A look at the undergrads working on CalSol, our Solar Vehicle team
That's a pretty rad watch and all, but that's not important right now. RadWatch is actually a system to monitor and publicly provide radiation levels developed by nuclear engineering professor Kai Vetter.
[T]he latest development is the installation of a new and automated air-sampling system so that a constant stream of data from highly sensitive air monitors will be posted online for the public to see.
"Providing public access to this high-quality data on a nearly real-time basis makes RadWatch really unique," said Vetter, whose areas of expertise includes radiation detection, fundamental physics, biomedical imaging and homeland security. "We feel like more information is better than less. This project could potentially have a significant impact on public understanding about radiation, which for many people is a frightening topic."
One of the main goals of providing access to this information is to help the public understand the concept of radiation and become less afraid of it since we tend to fear what we don't understand, which is why I'm horrified by organic chemistry. KEEP THOSE IMINES AWAY FROM ME.
Their motivation is that most people are scared of the dangers or radiation (from your TV [wait, who watches TV anymore?], cell phone, etc.) without realizing that mundane objects you interact with on a daily basis (like a banana) give off more radiation.
"We are using state-of-the-art nuclear radiation detection instruments that can measure extremely small quantities of radioisotopes far before they pose any health risk," said Vetter. "Being able to detect or measure radiation does not mean there's a health risk, and that is what we want the public to understand."
The scientists pointed out that there are many sources of naturally occurring radioactive elements around us that affect the air we breathe, the foods we eat and the water we drink. Some, such as potassium-40, uranium and thorium, were created before Earth was formed, and their decay products, including radon, radium and polonium, remain today in the environment. Others, including carbon-14 and beryllium-7, are produced when atoms in the atmosphere interact with cosmic rays from our solar system.
With applications in public education and even danger assessment after an event like the Fukushima incident, there is definitely a good motivation behind this work, but I think the biggest barrier to success is getting an average or concerned citizen to check out their findings.
The Internet is a big thing. You're probably on it right now and may have noticed it features advertisements of the virtual nature. And if you're like me, then you definitely click all of them because you don't know what they lead to, so there's always the chance they'll link you to some beautiful land filled with wonder. But we seem to be in the minority as a study co-authored by Berkeley business professor Steven Tadelis reports that search ads are mostly useless for the well-known, big-name companies.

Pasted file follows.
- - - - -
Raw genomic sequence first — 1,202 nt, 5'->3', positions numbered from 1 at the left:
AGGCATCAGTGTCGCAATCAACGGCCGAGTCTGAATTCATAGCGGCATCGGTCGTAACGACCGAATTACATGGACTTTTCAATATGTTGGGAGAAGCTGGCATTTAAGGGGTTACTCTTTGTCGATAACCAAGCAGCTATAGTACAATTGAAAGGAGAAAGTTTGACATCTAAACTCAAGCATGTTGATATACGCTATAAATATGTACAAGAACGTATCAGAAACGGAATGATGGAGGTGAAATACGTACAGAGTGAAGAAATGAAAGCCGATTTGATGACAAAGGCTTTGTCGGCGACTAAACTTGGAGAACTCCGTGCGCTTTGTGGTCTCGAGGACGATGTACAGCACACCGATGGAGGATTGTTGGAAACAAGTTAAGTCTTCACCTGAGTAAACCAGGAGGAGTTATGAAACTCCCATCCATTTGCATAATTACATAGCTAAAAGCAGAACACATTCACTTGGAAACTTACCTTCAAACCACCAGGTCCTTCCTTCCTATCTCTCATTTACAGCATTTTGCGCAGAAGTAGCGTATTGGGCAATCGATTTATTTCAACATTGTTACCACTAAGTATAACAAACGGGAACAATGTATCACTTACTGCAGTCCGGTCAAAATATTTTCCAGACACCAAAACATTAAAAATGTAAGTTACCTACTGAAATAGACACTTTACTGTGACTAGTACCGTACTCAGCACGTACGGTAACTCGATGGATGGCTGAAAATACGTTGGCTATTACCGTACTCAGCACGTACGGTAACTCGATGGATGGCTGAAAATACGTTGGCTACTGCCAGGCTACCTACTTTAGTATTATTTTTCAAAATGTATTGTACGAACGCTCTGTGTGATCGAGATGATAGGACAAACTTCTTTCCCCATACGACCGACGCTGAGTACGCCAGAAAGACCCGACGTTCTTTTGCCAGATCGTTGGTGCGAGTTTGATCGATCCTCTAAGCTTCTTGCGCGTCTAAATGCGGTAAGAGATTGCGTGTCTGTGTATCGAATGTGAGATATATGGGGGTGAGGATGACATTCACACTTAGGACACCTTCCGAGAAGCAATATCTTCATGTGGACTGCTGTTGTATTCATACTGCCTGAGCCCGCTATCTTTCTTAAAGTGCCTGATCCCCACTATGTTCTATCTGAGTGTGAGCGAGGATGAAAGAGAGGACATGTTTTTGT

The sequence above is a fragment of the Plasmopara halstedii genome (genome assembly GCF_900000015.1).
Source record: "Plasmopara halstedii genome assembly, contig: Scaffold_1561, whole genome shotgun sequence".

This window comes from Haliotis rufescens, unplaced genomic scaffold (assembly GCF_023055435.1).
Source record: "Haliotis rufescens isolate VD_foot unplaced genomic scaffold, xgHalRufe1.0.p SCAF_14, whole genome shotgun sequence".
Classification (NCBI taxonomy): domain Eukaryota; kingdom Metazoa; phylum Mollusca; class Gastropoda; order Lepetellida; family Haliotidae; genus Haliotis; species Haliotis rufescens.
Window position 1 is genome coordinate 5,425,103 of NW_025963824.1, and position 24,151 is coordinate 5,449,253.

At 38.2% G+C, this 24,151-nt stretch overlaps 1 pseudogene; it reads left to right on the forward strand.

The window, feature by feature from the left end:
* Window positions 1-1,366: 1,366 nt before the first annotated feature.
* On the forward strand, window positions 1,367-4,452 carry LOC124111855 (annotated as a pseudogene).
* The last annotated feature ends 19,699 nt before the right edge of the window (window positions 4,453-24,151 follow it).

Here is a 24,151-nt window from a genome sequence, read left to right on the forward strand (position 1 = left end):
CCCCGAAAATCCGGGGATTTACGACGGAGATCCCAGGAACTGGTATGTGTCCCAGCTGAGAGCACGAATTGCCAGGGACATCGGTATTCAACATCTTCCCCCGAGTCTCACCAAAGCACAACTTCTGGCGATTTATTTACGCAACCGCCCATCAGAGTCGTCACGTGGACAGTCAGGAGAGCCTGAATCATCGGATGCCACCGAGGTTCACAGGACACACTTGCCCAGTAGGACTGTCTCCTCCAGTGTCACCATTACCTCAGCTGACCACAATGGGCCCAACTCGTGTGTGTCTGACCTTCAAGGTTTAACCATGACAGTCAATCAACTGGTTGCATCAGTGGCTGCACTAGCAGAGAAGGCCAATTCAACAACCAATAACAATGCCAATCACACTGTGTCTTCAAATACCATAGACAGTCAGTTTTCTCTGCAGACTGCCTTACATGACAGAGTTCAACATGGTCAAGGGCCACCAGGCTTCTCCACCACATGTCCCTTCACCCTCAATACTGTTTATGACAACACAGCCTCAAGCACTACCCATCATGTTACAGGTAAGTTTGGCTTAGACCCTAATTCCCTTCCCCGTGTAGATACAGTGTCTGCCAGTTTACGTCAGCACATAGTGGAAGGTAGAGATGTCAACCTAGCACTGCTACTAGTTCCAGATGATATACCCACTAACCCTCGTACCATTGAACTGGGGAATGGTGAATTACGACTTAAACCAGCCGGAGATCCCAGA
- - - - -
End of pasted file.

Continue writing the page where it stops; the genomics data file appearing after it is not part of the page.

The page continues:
This failure is attributed in part to traditional problems with marketing (Are increased holiday sales due to increased holiday advertising or because people are shopping anyway? If you're already Googling "Cal fight song bottle opener," then were you already likely to buy one regardless of the ad?), but there are also some inherent traits in Internet searches that could be responsible for the ineffective nature of these ads.
For instance, if somebody searches for "Amazon, banana slicer," and clicks on a search ad that pops up right next to his results, chances are he would have made it to Amazon's site without the extra nudge. Even if he never typed the word Amazon, he still might have gotten to the site through the natural power of search. In the end, it all comes down to the evergreen challenge of distinguishing correlation (e.g., a Facebook user saw an ad and then bought some shoes) from causation (e.g., a Facebook user bought some shoes because he saw an ad).
One of the strengths that Tadelis brought to this eBay-sponsored study was the decision to perform experiments, as opposed to traditional analytics companies who use statistical analysis. Their first test was fairly straightforward—get rid of the search ad that appears next to the search results that link to their own site and see how that affects traffic, finding it had a negligible effect, which means the money spent to provide those links was lost.
The second test was more intriguing, and more worrisome for Google. The group wanted to see what would happen if eBay stopped buying ads next to results for normal keyword searches that didn't include brand names, like "banana slicer," "shoes," or "electric guitar." In the name of science, the company then randomly shut down its Google ads in some geographic regions and left them running in others. The results here were a bit more nuanced. On average, the ads didn't seem to have much impact at all on frequent eBay users-they still made it to the site. But they did seem to lure a few new customers.
"For people who've never used eBay or never heard of eBay, those ads were extremely profitable," Tadelis said. "The problem was that for every one of those guys, there were dozens of guys who were going to eBay anyway." Add it all up, and eBay's search ads turned out to be a money-loser.
Tadelis's study may prompt the established companies to cool it on this type of ads, which may lower costs and open the doors for more online ads things like "Jim and Chuck's Discount Roast Beef," which is an ad I'd definitely click.